American Critics at Work: Examinations of Contemporary Literary Theories

By Victor A. Kramer | Go to book overview

CHEAP THRILLS: LOST 'AUTHORITY'
AND ADVENTITIOUS AESTHETIC FRISSONS

by
Hershel Parker

Now that formalists have gone underground, few will come forth to testify to their belief in the certain authority of an uncertain literary text, that mystical source of power we used to call "the text itself." Academic journals where New Critics used to celebrate "imagery in" and "unity of" are now crowded with critics who exult in the authority of a subjective reader or the authority of an interpretive community over the poor remnants of the once omnipotent text; and jostling the subjectivists and the interpretive communards aside are the deconstructionists who propose to undermine all authority through essays they have humbly submitted to the whim of editorial boards. A handful of hermeneutists such as E. D. Hirsch (and his recent follower P. D. Juhl) and a dozen or two textualists still quaintly believe that literary authority comes, if at all, from the author, despite the widespread suspicion that he has perished somewhere during his prolonged banishment from literary discussion. As a textual scholar I belong to this small crew, content to wait out the fads until everyone comes back to the study of literature as the product of men and women living in particular times and subject to particular experiences and influences, literary and otherwise.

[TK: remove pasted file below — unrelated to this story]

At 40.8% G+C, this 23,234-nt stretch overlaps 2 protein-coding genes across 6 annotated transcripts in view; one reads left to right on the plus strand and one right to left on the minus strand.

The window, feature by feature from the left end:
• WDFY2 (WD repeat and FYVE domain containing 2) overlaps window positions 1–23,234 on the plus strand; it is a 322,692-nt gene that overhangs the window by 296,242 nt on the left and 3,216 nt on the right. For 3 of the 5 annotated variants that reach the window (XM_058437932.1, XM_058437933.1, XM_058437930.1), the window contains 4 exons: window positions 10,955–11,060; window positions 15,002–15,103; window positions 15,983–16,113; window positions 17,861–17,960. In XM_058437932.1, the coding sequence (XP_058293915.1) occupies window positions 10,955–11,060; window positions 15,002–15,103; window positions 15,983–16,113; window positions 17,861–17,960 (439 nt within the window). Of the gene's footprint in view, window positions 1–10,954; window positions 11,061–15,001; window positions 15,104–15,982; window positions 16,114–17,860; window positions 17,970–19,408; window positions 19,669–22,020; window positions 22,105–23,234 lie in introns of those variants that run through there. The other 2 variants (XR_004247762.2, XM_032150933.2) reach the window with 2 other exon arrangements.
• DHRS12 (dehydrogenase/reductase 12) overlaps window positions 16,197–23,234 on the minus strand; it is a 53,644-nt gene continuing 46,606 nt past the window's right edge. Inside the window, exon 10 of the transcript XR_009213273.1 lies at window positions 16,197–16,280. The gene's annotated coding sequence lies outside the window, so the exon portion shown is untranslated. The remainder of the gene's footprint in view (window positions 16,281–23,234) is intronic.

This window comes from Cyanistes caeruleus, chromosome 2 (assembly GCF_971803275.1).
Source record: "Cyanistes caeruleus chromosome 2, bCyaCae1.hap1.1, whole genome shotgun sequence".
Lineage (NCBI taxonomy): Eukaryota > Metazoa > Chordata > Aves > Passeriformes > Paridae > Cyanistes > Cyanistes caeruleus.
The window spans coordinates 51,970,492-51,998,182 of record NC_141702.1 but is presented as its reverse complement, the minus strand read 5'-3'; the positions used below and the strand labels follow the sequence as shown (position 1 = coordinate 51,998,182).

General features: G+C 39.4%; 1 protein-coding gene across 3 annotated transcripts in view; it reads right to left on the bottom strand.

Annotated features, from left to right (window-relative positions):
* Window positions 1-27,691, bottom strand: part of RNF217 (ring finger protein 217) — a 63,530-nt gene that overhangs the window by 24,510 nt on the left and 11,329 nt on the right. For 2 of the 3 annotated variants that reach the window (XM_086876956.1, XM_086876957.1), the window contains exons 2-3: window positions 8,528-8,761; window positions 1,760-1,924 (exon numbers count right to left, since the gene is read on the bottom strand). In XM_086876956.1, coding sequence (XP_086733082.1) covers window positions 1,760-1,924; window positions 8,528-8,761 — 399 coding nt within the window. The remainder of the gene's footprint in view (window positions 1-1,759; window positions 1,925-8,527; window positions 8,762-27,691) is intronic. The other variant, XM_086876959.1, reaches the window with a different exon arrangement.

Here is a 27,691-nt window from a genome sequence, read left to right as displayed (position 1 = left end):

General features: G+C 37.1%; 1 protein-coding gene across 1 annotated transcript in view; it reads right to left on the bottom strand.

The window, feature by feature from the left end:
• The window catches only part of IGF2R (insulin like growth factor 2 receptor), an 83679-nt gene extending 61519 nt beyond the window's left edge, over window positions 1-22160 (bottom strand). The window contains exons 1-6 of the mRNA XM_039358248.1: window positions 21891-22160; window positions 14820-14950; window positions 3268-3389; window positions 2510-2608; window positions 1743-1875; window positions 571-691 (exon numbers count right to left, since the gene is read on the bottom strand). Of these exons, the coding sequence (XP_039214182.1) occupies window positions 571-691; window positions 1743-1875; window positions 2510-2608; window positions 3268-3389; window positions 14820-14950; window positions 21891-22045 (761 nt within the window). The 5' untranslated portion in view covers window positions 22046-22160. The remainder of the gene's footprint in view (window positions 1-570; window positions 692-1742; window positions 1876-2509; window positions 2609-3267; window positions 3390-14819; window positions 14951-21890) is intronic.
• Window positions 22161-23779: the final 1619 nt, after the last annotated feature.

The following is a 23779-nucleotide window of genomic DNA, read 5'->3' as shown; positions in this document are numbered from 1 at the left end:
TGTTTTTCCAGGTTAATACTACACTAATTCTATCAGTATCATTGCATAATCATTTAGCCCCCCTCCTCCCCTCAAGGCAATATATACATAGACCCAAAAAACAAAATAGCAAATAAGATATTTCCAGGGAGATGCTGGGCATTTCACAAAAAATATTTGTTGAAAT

Yet intentionalist though I am, I hesitate to follow Hirsch in claiming without qualification that the meaning of a literary work cannot change, or to assert like Juhl that the meanings of textual details are always intended by the author. 1 In many of the standard American novels I am familiar with, authorial words evoke from the reader responses unintended by the author. The meanings which the authors built into their texts have been changed, and most of the changes are not only unin-

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